In cases like this, at some point it’s no longer a slump. It’s who the player has become.
Here’s who Jose Ramirez has become: He who hit .312 in 2016, .318 in 2017 and in 2018 had 105 RBIs, went into the weekend hitting .198 (ranking 160th in the majors), with 21 RBIs (189th in the majors).
Last year, Ramirez was third in the majors with an fWAR of 8.0. This year he ranks 148th in the majors at -0.2.
His “slump” is now 2½ months this year, five months, going back to last year.
Ramirez has become what he’s become, which, some believe, is the second coming (and going) of Carlos Baerga. There’s some validity to that, but only partially.
In a five-year span starting in 1992, Baerga’s WAR went from 6.3 to 5.1 to 2.7 to 2.7, and, finally, to -0.8 in 1996, when the Indians gave up on him and traded him at midseason.
Ramirez’s WAR starting in 2016 went like this: 4.7 to 6.5 to 8.0 to, this year: -0.2.
Where the comp breaks down is that we know why Baerga, at age 27, suddenly went south. Despite warnings and admonishments from Indians officials, he let himself get out of shape, and his off-the-field lifestyle started to get in the way.
Ramirez, like Baerga, is hardly a chiseled physical specimen. But Ramirez, when he was finishing third in the MVP voting in each of the last two years, was built the same as he is today, when he’s hitting .198. There’s also no evidence that Ramirez is burning the candle at both ends, as was the case with Baerga.
So Ramirez’s career arc — impressive ascent, rapid decent — is starting to look like Baerga’s, but not completely. Yet.
The bigger question now is what do the Indians do with Ramirez? There seem to be six possible courses of action. Here they are, in no particular order:
KEEP PLAYING HIM: This, given manager Terry Francona’s well-earned reputation for loyalty to his veterans, seems like the most likely strategy. Francona is walking a thin line here, however. Ramirez’s hitting woes started shortly after last year’s All-Star break, and since then it’s looked like a relentless march to Baergaville, and we’re not talking small sample size.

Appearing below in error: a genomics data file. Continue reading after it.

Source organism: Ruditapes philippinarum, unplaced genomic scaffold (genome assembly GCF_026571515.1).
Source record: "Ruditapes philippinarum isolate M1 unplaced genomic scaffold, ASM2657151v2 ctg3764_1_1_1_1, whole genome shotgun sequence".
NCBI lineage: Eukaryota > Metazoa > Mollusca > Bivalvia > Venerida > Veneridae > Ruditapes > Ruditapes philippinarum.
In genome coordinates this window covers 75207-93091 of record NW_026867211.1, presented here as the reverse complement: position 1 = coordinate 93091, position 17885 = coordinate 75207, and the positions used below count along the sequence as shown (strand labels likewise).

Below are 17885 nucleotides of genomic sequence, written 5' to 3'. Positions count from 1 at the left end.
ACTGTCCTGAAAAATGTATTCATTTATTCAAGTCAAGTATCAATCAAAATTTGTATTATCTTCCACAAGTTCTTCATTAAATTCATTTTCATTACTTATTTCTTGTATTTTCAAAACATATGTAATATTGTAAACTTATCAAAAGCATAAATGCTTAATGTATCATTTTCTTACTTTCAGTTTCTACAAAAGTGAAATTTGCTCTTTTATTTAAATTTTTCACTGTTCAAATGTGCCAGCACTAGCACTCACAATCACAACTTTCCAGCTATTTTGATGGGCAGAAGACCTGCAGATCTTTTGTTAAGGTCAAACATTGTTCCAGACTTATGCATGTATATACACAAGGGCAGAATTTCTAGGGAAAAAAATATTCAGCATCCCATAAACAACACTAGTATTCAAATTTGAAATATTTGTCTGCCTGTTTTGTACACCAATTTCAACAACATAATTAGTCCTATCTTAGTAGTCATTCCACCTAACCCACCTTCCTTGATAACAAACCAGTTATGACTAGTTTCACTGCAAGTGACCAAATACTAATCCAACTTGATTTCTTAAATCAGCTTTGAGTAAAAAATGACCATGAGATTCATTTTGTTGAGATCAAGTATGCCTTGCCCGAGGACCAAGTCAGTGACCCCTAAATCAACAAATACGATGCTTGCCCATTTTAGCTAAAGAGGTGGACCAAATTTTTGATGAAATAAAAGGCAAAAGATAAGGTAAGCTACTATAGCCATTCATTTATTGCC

On the other hand, barring a monumental collapse by the Twins, the Indians are not going to win their division. So it’s not like Ramirez’s relentless out-making is going to hurt the Indians’ chances of winning their division. That ship has already sailed. If the Indians anticipated being in a tight division race in the second half of the season, Francona might show less patience toward The Ramirez Conundrum. But the Indians are not, so Francona is probably more inclined to continue his Ramirez vigil.
BENCH HIM: Maybe what Ramirez needs most is a break from having to walk to home plate four times every game and seeing all his ugly numbers plastered all over the scoreboard for his entire at-bat.
Maybe, for a week or two, playing him two or three times a week, instead of every day, might allow him to relax, both mentally and physically. In a slump of this length it seems likely that the pressure Ramirez is putting on himself is as big a problem for him as opposing pitchers.
TRADE HIM: This would be a knee-jerk reaction, and an ill-advised one at that. Ramirez’s trade value right now couldn’t be lower. That -0.2 WAR means that his current value to his team is less than that of a replacement player, which is defined as an average Triple-A player.
In the first half of last season, when he was a serious MVP candidate with a chance to lead the league in home runs AND stolen bases, the Indians could have traded Ramirez for a king’s ransom. This year? They’d be lucky to get a pauper’s ransom. There aren’t many teams looking for a .198-hitting third baseman.
SEND HIM TO THE MINORS: Ramirez does have a minor league option left, but because he has four-plus years of service time in the majors, the Indians could only option him to the minors with his permission. Hard to believe Ramirez would sign off on that.
RELEASE HIM: Even with ownership trying to cut as many financial corners as possible, this would be a gross overreaction, especially since the Indians would still be on the hook for the remainder of Ramirez’s $4.1 million salary this year, and the $16 million in guaranteed money the Indians owe him in the two years after this one.
MOVE HIM DOWN IN THE ORDER: Eighth or ninth seems about right. Or Francona could get creative and hit Ramirez in front of Francisco Lindor, thereby guaranteeing Ramirez would see more fastballs, instead of the steady diet of breaking balls he’s been getting, and not hitting, since his slump began.